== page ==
Thread: Dereferencing pointer to incomplete type

  1. #1
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    Sep 2015
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    Dereferencing pointer to incomplete type

    Just trying to figure out why I would need to define struct point a second time in main.c in order to remove the dereferencing pointer to incomplete type error I am having in main.c?

    Am I tackling this all wrong?

    point.h
    Code:
       typedef struct point* point_t;
    
       point_t create_point();
    point.c
    Code:
        #include <point.h>
    
        struct point{
             int x;
             int y;
        };
    
       point_t create_point(){
    
           point_t p = malloc(sizeof(point_t));
           p->x = 10;
    
           printf("%d\n", p->x); // fine prints 10
    
          return p; 
       }
    main.c
    Code:
        #include "point.h"
    
        int main(void){
    
            point_t my_point = create_point();
    
            // Dereferencing pointer to incomplete type
            printf("%d\n", my_point->x);
    
           return 0;
        }

  2. #2
    and the hat of int overfl Salem's Avatar
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    main.c doesn't know about
    Code:
        struct point{
             int x;
             int y;
        };
    because it's in point.c

    You can either
    1. move the struct declaration to point.h

    2. provide an access function to return the value of x

    Eg
    Code:
    int pointGetX( point_t p ) {
      return p->x;
    }
    Put that code in point.c, and put a prototype for the function in point.h
    main.c would become
    printf("%d\n", pointGetX(my_point));
    If you dance barefoot on the broken glass of undefined behaviour, you've got to expect the occasional cut.
    If at first you don't succeed, try writing your phone number on the exam paper.

  3. #3
    C++ Witch laserlight's Avatar
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    In your header, you declared point_t to be an opaque pointer type. This means that you only say that it is a pointer type such that a pointer of this type points to a struct point, but the definition of struct point is not provided. Therefore, a pointer of this type cannot be dereferenced without separately providing the definition of struct point. Rather, you probably should have written:
    Code:
    #ifndef EP_POINT_H_
    #define EP_POINT_H_
    
    struct point {
        int x;
        int y;
    };
     
    struct point *create_point(void);
    
    #endif
    Notice that:
    • I included the header inclusion guards, without which including point.h twice in the same translation unit (source file + headers) would result in a multiple definition of struct point, which would be an error.
    • I got rid of point_t. Unless you want to go with an opaque pointer, explicitly having the pointer notation is better as it reminds the reader that a pointer that can be dereferenced is involved.
    • I explicitly used void as the parameter list for the declaration of create_point. Without this, the declaration says nothing about the parameters of create_point.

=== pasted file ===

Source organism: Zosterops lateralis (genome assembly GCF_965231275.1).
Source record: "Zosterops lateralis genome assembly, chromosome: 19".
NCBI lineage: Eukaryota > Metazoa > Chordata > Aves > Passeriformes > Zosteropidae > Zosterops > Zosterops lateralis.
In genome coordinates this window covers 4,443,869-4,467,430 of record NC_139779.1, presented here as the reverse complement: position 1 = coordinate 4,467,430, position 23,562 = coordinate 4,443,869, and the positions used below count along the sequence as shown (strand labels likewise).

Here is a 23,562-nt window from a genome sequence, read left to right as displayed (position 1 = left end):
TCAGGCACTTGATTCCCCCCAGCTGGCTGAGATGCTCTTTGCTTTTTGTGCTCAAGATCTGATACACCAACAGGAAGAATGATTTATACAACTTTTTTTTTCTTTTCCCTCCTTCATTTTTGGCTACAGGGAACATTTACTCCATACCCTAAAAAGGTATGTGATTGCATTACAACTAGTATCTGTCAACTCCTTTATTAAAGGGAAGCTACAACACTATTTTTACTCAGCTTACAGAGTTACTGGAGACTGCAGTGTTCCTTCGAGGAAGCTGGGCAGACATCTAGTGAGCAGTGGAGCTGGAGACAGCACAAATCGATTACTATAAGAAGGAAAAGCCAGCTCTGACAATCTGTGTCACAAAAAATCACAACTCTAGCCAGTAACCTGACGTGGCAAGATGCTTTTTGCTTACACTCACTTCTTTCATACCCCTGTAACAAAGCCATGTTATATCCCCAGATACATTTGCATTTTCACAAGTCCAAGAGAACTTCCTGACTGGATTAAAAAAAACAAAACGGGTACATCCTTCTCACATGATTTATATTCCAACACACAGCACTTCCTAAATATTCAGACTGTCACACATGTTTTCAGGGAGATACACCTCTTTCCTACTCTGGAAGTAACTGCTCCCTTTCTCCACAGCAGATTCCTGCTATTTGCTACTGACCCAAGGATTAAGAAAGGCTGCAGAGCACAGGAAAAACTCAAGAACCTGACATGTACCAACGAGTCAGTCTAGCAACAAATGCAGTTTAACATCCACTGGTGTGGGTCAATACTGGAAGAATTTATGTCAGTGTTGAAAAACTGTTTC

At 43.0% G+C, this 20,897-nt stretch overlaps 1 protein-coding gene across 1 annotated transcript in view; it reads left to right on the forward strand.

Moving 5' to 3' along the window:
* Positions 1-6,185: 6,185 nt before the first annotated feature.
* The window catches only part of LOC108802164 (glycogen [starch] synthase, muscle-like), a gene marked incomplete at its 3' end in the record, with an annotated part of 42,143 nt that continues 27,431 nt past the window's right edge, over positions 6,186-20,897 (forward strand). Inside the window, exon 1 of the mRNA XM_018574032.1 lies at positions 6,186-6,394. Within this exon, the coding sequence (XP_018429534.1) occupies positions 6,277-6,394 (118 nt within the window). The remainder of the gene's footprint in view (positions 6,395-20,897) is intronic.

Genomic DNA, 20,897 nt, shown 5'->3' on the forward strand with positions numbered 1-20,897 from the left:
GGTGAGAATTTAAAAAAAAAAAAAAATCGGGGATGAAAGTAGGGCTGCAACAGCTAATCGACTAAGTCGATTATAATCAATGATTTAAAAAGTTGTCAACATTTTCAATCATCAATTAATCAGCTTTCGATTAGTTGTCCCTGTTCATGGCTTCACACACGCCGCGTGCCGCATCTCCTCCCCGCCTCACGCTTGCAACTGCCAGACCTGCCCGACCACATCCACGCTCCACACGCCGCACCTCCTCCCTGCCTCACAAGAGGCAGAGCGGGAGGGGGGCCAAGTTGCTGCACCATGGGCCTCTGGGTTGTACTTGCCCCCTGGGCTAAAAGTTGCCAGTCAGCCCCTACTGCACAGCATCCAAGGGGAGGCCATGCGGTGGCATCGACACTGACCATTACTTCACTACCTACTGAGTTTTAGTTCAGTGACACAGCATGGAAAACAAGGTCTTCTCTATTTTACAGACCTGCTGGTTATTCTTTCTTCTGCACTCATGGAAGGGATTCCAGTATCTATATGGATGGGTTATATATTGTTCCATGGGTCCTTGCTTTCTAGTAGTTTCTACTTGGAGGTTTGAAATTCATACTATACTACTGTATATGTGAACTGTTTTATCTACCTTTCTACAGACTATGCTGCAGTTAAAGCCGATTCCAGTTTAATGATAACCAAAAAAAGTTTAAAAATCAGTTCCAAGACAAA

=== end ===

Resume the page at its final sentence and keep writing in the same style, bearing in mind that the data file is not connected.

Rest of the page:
In your source files, you should #include "point.h", not <point.h>. The latter is generally for standard headers, other headers provided by the implementation, and headers from external libraries that you installed.

    Of course, you might decide that you actually do want an opaque pointer. If so, you could do something like this:
    Code:
    #ifndef EP_POINT_H_
    #define EP_POINT_H_
    
    typedef struct point* point_t;
     
    point_t point_create(void);
    void point_destroy(point_t point);
    int point_get_x(point_t point);
    int point_get_y(point_t point);
    
    #endif
    Then in the source file:
    Code:
    #include "point.h"
    
    struct point {
        int x;
        int y;
    };
    
    /* ... */
    
    int point_get_x(point_t point) {
        return point->x;
    }
    Now, you could write:
    Code:
    #include <stdio.h>
    #include "point.h"
    
    int main(void) {
        point_t my_point = point_create();
        printf("%d\n", point_get_x(my_point));
        point_destroy(my_point);
    
        return 0;
    }
    The dereferencing happens in point_get_x. At that point, the definition of struct point is available, so there is no incomplete type error. The useful part of doing this is that it means that at some later date, you could change the definition of struct point, e.g., rename x to x_coordinate, and the code in main does not need to change.
    Quote Originally Posted by Bjarne Stroustrup (2000-10-14)
    I get maybe two dozen requests for help with some sort of programming or design problem every day. Most have more sense than to send me hundreds of lines of code. If they do, I ask them to find the smallest example that exhibits the problem and send me that. Mostly, they then find the error themselves. "Finding the smallest program that demonstrates the error" is a powerful debugging tool.
    Look up a C++ Reference and learn How To Ask Questions The Smart Way

  4. #4
    Registered User
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    Aha, so its only the definitions in .h files that are "exposed" to main.c?
    Actually, that makes a lot of sense because I wanted to remove direct access to the structs members directly... Using an accessor function is exactly what I was after. Just couldn't wrap my head around how to pull in the struct

    @laserlight - Thanks for all those little tips in the "Notice that" bullet points.
    Last edited by elementary_peng; 01-22-2016 at 07:04 AM.

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